Back when Fortune coined the term “trophy wife” in 1989, the phrase was used to describe the young, beautiful and accomplished second-wives of powerful men. In 2002, when Fortune used the phrase”trophy husband,” it was meant as ironic wordplay. The powerful women’s trophy in the early 00s was a loyal and loving helpmate, standing behind the great woman, cooking a killer beef wellington, driving carpools and coaching soccer.
Many of these early trophy husbands were retirees: see the husbands of Carly Fiorina, Xerox Chair and CEO Ursula Burns, earlier Xerox chair and CEO Anne Mulcahy, and former JPMorgan Chase CFO Dina Dublon. They put their careers on hold to nurture their wives’ ambitions and tend to the kids.
“These guys may be every working woman’s definition of trophy,” Fortune wrote in 2002.
Now, in 2015, maybe not so much. Stay-at-home dads are every bit as treasured, but not mind-blowing anymore. Couples shift bread-winning roles and arrangements around. Dads may not make up the majority at the playground, but their presence there doesn’t raise eyebrows, either.
Today these accomplished, wealthy, ambitious “alpha” women have attractive, important men in their own right, who don’t mind being eclipsed on occasion. Powerful women in 2015 can command what men did, when Fortune first coined the term ‘trophy wife’ in 1989 — an attractive, accomplished mate still willing to take a backseat to their companion’s glorious achievements. He’s a multi-dimensional status symbol in a high-powered relationship between equals.
As society becomes “more gender-neutral, an alpha woman is going to be highly desired and sought after as a partner,” says Sonya Rhodes, PhD, a couples therapist in New York and author, with Susan Schneider, of The Alpha Woman Meets Her Match: How Today’s Strong Women Can Find Love and Happiness Without Settling (HarperCollins, 2014). “Women always wanted sexy men who are accomplished. The cultural transformation is that the men have changed: Some alpha men admire and support successful women. Successful, sexy men can handle equally sexy, successful women.”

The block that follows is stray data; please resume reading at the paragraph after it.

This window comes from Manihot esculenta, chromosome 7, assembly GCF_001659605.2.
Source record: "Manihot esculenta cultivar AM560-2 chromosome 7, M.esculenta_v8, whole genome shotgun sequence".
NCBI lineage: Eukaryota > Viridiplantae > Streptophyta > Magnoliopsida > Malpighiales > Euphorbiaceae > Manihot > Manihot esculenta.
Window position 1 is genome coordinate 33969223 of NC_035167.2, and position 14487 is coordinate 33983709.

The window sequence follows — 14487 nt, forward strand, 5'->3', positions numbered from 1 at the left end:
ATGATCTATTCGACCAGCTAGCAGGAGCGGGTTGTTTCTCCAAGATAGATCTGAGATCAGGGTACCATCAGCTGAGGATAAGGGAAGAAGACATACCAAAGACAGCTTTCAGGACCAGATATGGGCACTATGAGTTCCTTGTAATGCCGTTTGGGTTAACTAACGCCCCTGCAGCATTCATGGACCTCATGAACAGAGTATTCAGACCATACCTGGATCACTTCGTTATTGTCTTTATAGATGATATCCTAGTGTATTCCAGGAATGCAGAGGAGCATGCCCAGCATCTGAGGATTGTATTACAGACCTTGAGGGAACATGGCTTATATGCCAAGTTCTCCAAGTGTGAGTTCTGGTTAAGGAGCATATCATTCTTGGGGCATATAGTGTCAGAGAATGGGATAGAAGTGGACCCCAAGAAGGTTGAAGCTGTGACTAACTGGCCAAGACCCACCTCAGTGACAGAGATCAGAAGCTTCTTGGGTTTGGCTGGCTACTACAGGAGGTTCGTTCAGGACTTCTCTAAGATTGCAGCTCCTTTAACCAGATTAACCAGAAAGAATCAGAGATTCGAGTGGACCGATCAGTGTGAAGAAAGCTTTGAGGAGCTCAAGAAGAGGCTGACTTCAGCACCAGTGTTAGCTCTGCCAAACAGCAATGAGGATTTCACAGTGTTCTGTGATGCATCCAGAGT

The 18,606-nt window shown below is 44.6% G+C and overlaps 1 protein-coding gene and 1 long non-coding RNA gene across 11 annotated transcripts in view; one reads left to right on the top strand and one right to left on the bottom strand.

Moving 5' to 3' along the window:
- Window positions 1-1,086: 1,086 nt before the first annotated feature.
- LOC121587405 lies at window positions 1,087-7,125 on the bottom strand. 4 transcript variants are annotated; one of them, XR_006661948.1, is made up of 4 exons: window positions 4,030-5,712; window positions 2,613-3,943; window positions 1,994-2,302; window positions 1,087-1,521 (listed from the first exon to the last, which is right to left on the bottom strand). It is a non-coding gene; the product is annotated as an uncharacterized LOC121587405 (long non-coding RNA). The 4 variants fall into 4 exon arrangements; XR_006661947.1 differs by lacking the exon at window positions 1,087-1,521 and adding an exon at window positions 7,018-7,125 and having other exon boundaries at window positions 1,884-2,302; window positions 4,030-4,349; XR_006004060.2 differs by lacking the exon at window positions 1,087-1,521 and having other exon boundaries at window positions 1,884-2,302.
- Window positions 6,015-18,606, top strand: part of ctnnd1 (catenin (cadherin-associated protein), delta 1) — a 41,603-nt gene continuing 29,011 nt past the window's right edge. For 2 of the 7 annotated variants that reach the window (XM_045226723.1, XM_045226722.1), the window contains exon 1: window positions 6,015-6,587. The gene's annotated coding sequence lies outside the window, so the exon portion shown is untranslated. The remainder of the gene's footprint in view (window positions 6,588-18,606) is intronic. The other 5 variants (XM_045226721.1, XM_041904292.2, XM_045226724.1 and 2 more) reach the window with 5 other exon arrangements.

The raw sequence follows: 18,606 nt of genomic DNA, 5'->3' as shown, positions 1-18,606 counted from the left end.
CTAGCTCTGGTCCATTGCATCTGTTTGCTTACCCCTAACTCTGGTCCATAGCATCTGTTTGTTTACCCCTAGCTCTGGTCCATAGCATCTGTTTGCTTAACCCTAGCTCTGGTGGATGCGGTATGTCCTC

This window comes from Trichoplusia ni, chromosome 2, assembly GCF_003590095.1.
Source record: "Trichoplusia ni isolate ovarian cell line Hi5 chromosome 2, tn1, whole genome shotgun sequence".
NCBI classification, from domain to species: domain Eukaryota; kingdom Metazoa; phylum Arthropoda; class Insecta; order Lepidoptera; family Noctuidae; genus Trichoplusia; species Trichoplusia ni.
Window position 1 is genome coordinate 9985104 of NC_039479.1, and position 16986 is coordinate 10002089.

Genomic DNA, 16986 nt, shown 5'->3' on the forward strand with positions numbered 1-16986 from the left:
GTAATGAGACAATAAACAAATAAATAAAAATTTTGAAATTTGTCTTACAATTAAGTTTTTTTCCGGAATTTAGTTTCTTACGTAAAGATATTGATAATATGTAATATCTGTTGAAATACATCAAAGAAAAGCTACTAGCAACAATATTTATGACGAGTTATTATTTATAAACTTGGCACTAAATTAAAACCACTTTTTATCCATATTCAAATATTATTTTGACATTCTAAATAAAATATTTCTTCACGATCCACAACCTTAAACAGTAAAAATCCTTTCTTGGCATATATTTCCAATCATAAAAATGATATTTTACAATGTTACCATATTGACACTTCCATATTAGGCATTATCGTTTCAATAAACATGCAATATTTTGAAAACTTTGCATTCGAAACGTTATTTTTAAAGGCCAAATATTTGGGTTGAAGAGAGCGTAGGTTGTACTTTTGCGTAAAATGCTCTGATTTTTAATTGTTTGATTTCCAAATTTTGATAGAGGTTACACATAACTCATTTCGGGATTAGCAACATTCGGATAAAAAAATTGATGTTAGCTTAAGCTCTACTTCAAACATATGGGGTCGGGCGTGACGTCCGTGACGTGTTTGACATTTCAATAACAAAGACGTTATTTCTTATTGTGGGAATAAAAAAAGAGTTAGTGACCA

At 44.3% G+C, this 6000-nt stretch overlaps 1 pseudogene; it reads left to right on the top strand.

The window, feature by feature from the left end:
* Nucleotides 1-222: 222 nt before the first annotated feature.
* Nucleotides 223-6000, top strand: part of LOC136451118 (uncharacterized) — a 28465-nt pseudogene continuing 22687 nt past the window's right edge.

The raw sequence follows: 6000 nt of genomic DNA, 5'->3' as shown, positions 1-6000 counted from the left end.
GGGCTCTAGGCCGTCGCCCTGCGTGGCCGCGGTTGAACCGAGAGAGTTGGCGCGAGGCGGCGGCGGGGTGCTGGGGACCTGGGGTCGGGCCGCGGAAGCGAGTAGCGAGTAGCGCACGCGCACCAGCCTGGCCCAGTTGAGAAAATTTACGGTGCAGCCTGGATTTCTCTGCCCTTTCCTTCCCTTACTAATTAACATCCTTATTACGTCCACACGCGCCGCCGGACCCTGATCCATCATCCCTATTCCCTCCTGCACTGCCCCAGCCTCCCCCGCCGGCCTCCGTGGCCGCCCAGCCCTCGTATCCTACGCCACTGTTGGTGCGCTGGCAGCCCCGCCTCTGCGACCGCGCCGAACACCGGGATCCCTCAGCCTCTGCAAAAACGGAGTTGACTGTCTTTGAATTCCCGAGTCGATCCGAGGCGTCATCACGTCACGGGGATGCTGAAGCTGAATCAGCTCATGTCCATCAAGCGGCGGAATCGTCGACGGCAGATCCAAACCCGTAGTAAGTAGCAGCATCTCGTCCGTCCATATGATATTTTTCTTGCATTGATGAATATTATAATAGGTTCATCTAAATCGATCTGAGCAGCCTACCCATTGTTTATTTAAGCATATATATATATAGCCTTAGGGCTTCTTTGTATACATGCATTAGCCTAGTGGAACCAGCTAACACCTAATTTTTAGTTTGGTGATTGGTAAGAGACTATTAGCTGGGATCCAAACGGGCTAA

That’s not to say downshifting spouses, who do the caregiving, work from home or part-time or not at all, aren’t as important as ever for some women’s leadership. Dawn Lepore, a four-time Fortune MPW and former Charles Schwab CIO, relied on one. Other business leaders reported to have partners who were at one time stay-at-homers, though some may bristle at discussing it, include ex-WellPoint chief Angela Braly and IBM CEO and Chair Ginni Rometty.
What’s certain, says therapist and author Rhodes: “The cultural winds are shifting and the ideal relationship is a partnership.”
Here are five trophy husbands.
The marriage: Amal Alamuddin, a Lebanese-British, Oxford- and NYU-trained international human rights lawyer, is reported to be fluent in three languages. She and actor George Clooney married in 2014.
Clooney is, of course, a movie star and director with many credits. But Alamuddin has a long list of impressive accomplishments. During law school, she was a student law clerk for Supreme Court Judge Sonia Sotomayor, when the justice was on the U.S. Court of Appeals for the Second Circuit in New York. She also has been a former adviser on Syria to the U.N. Secretary General, investigated war crimes in Gaza, advised the King of Bahrain and the Prime Minister of Ukraine, defended Wikileaks’ Julian Assange and freedom of speech in Turkey, and helped a nonprofit try to protect children in war zones from sexual violence.